Sampling Again: Shawn Carter and the Moynihan Report Remix
by David J. Leonard | NewBlackMan
I have resisted the temptation to write about the media spectacle surrounding the recent birth of Blue Ivy Carter. The obsession has been striking on so many levels: (1) it seems to reflect a desire to represent Shawn Carter and Beyoncé as royalty. Their cultural visibility and power reaffirms a narrative about the American Dream and post racialness. Blue Ivey Carter becomes evidence of multi-generational wealth; her arrival in the world affirms the American Dream as Beyoncé and Shawn Carter now have millions of dollars AND the prescribed family structure (not sure about dog and picket fence). (2) There also seems an investment in constructing hip-hop as growing up as evident by a politics of respectability and through a patriarchal nuclear family. The media discourse has imagined a family (or children) as the necessary step toward becoming an adult.
Mark Anthony Neal brilliantly reflects on this particular aspect, noting how the media has constructed Carter as ushering in a new era for hip-hop. “There are of course other examples of rappers who do take parenting seriously.” More importantly, Neal works to disentangle lyrical flow from parenting:
To be sure, writing a song about your daughter is the easy part. Fathers are often lauded for the more celebrated aspects of parenting: playing on the floor, piggyback rides, the warm embraces after a long day at the job. Mothers, on the other hand, are often faced with the drudgery of parenting, like changing soiled diapers, nursing, giving up their careers to be stay-at-home moms, and the criticism that comes if they don’t live up to societal notions of what “good” mothering is.
The celebration of Shawn Carter’s fatherhood and the lack of commentaries regarding Beyoncé as a mother are telling on so many levels. At one level, it reflects the erasure of mother’s labor, as noted by Neal. Yet, at another level it reflects the desire to stage yet another referendum on black fathers and mothers within the public discourse. For example, Joanna Mallory recently penned: “Jay-Z anthem to fatherhood is music to the ears of black leaders and family advocates.” Arguing that, “72% of African-American kids are raised without a dad,” Mallory celebrates the birth of Blue Ivey Carter because she inspired her dad to write “Glory:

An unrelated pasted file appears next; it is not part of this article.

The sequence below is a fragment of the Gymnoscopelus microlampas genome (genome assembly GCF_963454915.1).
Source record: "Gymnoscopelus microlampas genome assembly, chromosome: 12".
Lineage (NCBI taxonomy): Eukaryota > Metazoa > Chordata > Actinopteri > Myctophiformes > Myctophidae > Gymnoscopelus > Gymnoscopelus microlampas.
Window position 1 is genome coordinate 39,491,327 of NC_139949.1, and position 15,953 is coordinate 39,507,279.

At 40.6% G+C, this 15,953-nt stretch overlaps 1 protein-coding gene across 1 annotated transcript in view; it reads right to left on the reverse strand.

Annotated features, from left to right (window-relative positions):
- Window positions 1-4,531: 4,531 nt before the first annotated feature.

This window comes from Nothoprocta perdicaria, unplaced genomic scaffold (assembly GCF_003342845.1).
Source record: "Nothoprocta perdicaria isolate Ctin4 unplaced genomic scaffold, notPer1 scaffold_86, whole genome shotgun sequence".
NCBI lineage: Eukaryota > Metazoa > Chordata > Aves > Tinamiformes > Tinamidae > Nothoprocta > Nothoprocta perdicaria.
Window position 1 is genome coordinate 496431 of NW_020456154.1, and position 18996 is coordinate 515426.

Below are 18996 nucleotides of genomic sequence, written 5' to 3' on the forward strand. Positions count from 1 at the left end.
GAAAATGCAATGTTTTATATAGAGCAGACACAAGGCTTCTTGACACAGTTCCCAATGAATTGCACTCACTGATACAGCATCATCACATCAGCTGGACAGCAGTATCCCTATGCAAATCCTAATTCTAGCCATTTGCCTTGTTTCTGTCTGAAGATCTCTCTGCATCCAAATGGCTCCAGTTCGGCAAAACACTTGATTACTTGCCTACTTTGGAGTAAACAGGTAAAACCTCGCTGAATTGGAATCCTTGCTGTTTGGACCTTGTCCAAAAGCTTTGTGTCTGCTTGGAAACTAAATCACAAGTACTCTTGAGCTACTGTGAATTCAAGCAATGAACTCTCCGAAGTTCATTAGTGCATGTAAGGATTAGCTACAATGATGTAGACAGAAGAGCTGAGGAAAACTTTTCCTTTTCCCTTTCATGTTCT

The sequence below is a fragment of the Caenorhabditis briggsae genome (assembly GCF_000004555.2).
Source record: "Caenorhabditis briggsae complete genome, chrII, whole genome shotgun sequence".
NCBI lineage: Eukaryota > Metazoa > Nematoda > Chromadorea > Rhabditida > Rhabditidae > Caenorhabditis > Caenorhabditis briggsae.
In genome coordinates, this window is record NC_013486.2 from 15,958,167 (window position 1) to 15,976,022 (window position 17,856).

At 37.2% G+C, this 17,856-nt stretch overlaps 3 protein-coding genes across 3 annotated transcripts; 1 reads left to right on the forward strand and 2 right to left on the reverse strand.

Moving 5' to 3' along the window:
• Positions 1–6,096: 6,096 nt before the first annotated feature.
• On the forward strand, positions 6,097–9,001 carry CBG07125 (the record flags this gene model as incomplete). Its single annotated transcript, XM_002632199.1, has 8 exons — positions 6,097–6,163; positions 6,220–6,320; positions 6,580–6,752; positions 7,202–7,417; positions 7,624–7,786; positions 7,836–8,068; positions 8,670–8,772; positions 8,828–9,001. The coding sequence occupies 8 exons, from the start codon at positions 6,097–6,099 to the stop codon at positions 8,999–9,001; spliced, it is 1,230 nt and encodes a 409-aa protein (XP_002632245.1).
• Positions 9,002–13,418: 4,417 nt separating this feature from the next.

“But she is also rich in love, as Jay-Z exults in his song “Glory.” The best part? A lot of other babies are going to benefit. Because Jay-Z’s ecstatic reaction to being a dad will be the strongest boost yet to a growing movement in the black community encouraging responsible fatherhood.
Concluding that the song is a necessary remedy for absent black fathers is emblematic of the media discourse here: sensationalistic, simplistic, and wrapped up in a narrative of distortions, misinformation, and stereotypes. It is yet another reminder those critics should not wax sociological.
Having already written about this in regards to Colin Cowherd and Touré, I thought I might just recycle part of the “Blaming Black Families” piece, albeit with a little remix (I swapped out Cowherd’s name for Mallory). The fact that critics, politicians, and the public discourse continually recycles the same fallacious and troubling argument mandates that I merely recycle my work as well.
The efforts to recycle the Moynihan report, to define father as natural disciplinarian and mother’s nurturing, to link cultural values to family structures, and to otherwise play upon longstanding racial stereotypes, is striking.
Continue reading at NewBlackMan: Sampling Again: Shawn Carter and the Moynihan Report Remix.